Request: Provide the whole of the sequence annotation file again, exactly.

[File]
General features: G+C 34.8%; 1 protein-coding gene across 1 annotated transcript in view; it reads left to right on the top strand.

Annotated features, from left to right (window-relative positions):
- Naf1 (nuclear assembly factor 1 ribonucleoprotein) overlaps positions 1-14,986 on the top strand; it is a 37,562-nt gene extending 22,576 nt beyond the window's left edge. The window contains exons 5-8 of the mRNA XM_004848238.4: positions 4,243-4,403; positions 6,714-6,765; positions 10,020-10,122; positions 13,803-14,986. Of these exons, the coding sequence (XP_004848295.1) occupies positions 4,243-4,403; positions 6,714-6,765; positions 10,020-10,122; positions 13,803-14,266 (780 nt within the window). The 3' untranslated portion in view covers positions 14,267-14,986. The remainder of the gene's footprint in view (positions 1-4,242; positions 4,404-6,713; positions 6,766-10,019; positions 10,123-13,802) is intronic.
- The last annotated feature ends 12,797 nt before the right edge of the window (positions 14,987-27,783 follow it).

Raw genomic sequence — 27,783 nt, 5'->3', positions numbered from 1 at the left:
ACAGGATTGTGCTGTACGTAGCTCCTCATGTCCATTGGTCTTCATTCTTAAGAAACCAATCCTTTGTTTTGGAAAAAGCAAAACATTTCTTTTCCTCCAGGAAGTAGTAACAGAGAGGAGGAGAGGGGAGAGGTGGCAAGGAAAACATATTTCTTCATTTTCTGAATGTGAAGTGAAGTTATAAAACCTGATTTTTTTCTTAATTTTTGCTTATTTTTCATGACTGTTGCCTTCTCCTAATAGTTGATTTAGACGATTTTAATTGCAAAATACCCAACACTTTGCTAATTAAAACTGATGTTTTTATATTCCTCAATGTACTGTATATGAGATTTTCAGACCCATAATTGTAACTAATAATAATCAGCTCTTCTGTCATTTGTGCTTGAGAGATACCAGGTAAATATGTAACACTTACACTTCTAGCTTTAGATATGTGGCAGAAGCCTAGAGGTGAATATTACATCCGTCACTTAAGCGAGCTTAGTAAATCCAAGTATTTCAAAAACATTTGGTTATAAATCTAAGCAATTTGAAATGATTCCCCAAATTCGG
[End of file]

General features: G+C 34.8%; 1 protein-coding gene across 1 annotated transcript in view; it reads left to right on the top strand.

Annotated features, from left to right (window-relative positions):
- Naf1 (nuclear assembly factor 1 ribonucleoprotein) overlaps positions 1-14,986 on the top strand; it is a 37,562-nt gene extending 22,576 nt beyond the window's left edge. The window contains exons 5-8 of the mRNA XM_004848238.4: positions 4,243-4,403; positions 6,714-6,765; positions 10,020-10,122; positions 13,803-14,986. Of these exons, the coding sequence (XP_004848295.1) occupies positions 4,243-4,403; positions 6,714-6,765; positions 10,020-10,122; positions 13,803-14,266 (780 nt within the window). The 3' untranslated portion in view covers positions 14,267-14,986. The remainder of the gene's footprint in view (positions 1-4,242; positions 4,404-6,713; positions 6,766-10,019; positions 10,123-13,802) is intronic.
- The last annotated feature ends 12,797 nt before the right edge of the window (positions 14,987-27,783 follow it).

Raw genomic sequence — 27,783 nt, 5'->3', positions numbered from 1 at the left:
ACAGGATTGTGCTGTACGTAGCTCCTCATGTCCATTGGTCTTCATTCTTAAGAAACCAATCCTTTGTTTTGGAAAAAGCAAAACATTTCTTTTCCTCCAGGAAGTAGTAACAGAGAGGAGGAGAGGGGAGAGGTGGCAAGGAAAACATATTTCTTCATTTTCTGAATGTGAAGTGAAGTTATAAAACCTGATTTTTTTCTTAATTTTTGCTTATTTTTCATGACTGTTGCCTTCTCCTAATAGTTGATTTAGACGATTTTAATTGCAAAATACCCAACACTTTGCTAATTAAAACTGATGTTTTTATATTCCTCAATGTACTGTATATGAGATTTTCAGACCCATAATTGTAACTAATAATAATCAGCTCTTCTGTCATTTGTGCTTGAGAGATACCAGGTAAATATGTAACACTTACACTTCTAGCTTTAGATATGTGGCAGAAGCCTAGAGGTGAATATTACATCCGTCACTTAAGCGAGCTTAGTAAATCCAAGTATTTCAAAAACATTTGGTTATAAATCTAAGCAATTTGAAATGATTCCCCAAATTCGG